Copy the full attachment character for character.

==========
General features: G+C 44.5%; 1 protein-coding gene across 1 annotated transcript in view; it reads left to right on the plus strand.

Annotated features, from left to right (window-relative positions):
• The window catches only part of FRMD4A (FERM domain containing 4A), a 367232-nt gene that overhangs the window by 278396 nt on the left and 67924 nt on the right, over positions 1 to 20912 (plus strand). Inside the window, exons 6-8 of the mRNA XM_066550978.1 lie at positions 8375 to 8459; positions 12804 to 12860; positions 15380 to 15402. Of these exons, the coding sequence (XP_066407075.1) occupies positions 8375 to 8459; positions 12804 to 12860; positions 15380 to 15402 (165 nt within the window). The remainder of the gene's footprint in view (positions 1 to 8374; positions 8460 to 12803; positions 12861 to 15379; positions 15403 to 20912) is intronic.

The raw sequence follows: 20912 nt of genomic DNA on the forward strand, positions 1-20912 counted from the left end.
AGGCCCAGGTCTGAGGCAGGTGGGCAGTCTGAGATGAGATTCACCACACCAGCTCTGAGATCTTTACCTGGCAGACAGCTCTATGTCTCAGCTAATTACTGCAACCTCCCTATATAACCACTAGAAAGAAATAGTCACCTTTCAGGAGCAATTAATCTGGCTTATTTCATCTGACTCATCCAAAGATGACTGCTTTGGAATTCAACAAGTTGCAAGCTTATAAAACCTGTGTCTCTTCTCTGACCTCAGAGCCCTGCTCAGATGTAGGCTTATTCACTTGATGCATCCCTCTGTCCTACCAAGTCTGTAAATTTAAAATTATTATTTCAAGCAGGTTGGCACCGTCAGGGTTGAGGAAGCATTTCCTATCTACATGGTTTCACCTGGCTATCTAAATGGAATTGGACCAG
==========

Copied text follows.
General features: G+C 44.5%; 1 protein-coding gene across 1 annotated transcript in view; it reads left to right on the plus strand.

Annotated features, from left to right (window-relative positions):
• The window catches only part of FRMD4A (FERM domain containing 4A), a 367232-nt gene that overhangs the window by 278396 nt on the left and 67924 nt on the right, over positions 1 to 20912 (plus strand). Inside the window, exons 6-8 of the mRNA XM_066550978.1 lie at positions 8375 to 8459; positions 12804 to 12860; positions 15380 to 15402. Of these exons, the coding sequence (XP_066407075.1) occupies positions 8375 to 8459; positions 12804 to 12860; positions 15380 to 15402 (165 nt within the window). The remainder of the gene's footprint in view (positions 1 to 8374; positions 8460 to 12803; positions 12861 to 15379; positions 15403 to 20912) is intronic.

The raw sequence follows: 20912 nt of genomic DNA on the forward strand, positions 1-20912 counted from the left end.
AGGCCCAGGTCTGAGGCAGGTGGGCAGTCTGAGATGAGATTCACCACACCAGCTCTGAGATCTTTACCTGGCAGACAGCTCTATGTCTCAGCTAATTACTGCAACCTCCCTATATAACCACTAGAAAGAAATAGTCACCTTTCAGGAGCAATTAATCTGGCTTATTTCATCTGACTCATCCAAAGATGACTGCTTTGGAATTCAACAAGTTGCAAGCTTATAAAACCTGTGTCTCTTCTCTGACCTCAGAGCCCTGCTCAGATGTAGGCTTATTCACTTGATGCATCCCTCTGTCCTACCAAGTCTGTAAATTTAAAATTATTATTTCAAGCAGGTTGGCACCGTCAGGGTTGAGGAAGCATTTCCTATCTACATGGTTTCACCTGGCTATCTAAATGGAATTGGACCAG